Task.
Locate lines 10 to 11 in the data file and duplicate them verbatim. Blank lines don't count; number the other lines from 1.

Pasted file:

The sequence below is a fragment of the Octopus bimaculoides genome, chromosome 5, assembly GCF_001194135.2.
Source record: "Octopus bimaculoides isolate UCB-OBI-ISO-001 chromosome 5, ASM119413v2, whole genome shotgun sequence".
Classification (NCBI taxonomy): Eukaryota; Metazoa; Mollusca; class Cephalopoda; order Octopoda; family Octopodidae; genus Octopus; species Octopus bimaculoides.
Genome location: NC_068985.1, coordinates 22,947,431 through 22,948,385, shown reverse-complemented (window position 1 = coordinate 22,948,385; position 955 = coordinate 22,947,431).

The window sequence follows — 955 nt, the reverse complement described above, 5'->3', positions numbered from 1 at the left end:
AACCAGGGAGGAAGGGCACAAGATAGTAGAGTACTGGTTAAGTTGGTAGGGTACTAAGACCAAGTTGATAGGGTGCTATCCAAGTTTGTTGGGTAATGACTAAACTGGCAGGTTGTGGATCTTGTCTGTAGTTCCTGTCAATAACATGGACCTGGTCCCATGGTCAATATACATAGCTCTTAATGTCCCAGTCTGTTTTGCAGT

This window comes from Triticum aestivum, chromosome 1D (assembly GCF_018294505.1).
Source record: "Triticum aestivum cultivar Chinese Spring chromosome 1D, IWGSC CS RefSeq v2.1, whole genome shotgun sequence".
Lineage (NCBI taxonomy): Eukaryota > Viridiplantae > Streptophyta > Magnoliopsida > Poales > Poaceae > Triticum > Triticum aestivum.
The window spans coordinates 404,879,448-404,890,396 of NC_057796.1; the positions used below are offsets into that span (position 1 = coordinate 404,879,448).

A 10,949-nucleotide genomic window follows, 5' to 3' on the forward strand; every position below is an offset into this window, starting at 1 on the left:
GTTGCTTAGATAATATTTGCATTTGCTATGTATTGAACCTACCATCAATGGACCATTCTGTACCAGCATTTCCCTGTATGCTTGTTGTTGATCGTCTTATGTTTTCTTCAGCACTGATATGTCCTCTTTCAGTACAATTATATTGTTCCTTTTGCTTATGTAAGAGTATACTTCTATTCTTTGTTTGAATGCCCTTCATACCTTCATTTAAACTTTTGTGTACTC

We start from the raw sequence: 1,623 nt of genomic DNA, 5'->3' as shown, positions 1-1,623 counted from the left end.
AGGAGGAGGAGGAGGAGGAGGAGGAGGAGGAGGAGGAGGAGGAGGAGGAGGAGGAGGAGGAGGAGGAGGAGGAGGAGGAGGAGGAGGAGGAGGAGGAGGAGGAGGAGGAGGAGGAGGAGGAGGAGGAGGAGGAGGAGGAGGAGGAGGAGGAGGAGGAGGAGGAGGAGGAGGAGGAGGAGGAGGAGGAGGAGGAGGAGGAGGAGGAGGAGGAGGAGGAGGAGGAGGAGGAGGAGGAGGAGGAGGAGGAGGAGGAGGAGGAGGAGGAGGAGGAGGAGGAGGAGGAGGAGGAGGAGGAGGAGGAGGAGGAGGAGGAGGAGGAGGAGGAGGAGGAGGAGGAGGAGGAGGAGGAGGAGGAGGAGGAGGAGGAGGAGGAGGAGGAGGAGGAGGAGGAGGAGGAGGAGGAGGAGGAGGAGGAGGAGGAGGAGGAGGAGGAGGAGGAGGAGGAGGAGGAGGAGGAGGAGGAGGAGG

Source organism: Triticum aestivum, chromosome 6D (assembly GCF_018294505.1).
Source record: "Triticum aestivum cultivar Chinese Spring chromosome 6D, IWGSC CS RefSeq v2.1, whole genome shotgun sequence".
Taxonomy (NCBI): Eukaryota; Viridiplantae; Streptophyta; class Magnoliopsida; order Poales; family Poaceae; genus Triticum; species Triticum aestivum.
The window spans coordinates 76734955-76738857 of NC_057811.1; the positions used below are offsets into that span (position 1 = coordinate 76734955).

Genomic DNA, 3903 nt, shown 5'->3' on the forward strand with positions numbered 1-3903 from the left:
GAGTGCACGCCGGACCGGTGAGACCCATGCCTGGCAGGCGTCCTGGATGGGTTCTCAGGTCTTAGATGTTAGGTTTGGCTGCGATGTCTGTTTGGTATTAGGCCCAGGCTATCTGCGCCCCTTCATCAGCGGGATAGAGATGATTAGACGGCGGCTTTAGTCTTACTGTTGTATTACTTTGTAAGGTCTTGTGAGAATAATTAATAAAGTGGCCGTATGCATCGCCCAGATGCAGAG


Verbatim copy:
The window spans coordinates 404,879,448-404,890,396 of NC_057796.1; the positions used below are offsets into that span (position 1 = coordinate 404,879,448).

A 10,949-nucleotide genomic window follows, 5' to 3' on the forward strand; every position below is an offset into this window, starting at 1 on the left: